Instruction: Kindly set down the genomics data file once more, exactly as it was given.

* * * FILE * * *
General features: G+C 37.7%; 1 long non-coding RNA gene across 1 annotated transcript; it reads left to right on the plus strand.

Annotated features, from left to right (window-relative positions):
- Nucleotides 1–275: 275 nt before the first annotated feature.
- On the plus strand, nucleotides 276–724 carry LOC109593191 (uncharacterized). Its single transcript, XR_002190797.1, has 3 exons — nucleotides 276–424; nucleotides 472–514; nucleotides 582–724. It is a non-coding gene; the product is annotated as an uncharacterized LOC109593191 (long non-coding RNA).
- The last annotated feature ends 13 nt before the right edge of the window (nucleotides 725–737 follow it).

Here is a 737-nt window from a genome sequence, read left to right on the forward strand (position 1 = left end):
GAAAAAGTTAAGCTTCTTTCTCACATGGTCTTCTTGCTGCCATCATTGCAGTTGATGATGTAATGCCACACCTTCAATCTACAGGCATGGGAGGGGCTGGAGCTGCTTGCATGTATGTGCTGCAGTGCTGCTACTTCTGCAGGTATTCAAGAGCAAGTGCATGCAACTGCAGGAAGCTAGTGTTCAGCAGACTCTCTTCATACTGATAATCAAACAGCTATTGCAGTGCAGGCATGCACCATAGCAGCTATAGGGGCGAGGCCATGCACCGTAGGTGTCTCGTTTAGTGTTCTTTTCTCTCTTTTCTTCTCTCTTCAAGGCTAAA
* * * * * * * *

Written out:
General features: G+C 37.7%; 1 long non-coding RNA gene across 1 annotated transcript; it reads left to right on the plus strand.

Annotated features, from left to right (window-relative positions):
- Nucleotides 1–275: 275 nt before the first annotated feature.
- On the plus strand, nucleotides 276–724 carry LOC109593191 (uncharacterized). Its single transcript, XR_002190797.1, has 3 exons — nucleotides 276–424; nucleotides 472–514; nucleotides 582–724. It is a non-coding gene; the product is annotated as an uncharacterized LOC109593191 (long non-coding RNA).
- The last annotated feature ends 13 nt before the right edge of the window (nucleotides 725–737 follow it).

Here is a 737-nt window from a genome sequence, read left to right on the forward strand (position 1 = left end):
GAAAAAGTTAAGCTTCTTTCTCACATGGTCTTCTTGCTGCCATCATTGCAGTTGATGATGTAATGCCACACCTTCAATCTACAGGCATGGGAGGGGCTGGAGCTGCTTGCATGTATGTGCTGCAGTGCTGCTACTTCTGCAGGTATTCAAGAGCAAGTGCATGCAACTGCAGGAAGCTAGTGTTCAGCAGACTCTCTTCATACTGATAATCAAACAGCTATTGCAGTGCAGGCATGCACCATAGCAGCTATAGGGGCGAGGCCATGCACCGTAGGTGTCTCGTTTAGTGTTCTTTTCTCTCTTTTCTTCTCTCTTCAAGGCTAAA